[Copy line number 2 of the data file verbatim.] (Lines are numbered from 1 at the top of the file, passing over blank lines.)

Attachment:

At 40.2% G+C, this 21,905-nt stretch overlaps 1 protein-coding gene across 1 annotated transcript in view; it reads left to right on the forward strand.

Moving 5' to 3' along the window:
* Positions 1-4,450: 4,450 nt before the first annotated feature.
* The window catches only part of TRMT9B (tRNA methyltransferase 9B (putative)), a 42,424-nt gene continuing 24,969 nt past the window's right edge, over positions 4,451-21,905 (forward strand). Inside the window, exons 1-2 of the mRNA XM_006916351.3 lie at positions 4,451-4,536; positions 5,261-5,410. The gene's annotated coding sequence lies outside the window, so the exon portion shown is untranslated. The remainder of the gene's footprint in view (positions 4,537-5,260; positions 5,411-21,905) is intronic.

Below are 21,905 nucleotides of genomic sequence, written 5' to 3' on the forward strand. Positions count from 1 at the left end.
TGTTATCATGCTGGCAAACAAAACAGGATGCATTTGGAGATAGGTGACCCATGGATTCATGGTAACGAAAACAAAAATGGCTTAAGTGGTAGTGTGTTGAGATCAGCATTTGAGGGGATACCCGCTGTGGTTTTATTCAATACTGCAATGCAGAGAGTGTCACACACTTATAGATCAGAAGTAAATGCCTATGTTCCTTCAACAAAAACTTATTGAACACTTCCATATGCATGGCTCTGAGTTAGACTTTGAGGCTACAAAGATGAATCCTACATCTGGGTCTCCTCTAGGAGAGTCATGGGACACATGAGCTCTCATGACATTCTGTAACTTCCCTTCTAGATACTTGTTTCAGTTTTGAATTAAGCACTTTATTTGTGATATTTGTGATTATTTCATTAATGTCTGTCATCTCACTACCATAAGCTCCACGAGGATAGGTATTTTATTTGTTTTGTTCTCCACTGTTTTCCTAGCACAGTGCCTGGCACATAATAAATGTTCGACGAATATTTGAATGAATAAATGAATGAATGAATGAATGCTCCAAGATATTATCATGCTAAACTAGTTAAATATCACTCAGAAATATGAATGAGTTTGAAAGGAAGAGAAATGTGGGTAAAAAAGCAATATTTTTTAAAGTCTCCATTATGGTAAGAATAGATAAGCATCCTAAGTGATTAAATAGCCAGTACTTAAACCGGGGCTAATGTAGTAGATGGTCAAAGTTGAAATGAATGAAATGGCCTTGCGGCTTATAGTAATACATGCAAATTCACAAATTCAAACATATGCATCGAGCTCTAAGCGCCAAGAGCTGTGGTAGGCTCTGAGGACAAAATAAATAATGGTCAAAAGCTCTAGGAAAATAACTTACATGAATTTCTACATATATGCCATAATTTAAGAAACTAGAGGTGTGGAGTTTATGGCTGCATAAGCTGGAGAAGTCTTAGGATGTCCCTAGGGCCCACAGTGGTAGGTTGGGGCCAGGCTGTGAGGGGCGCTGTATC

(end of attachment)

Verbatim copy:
Moving 5' to 3' along the window: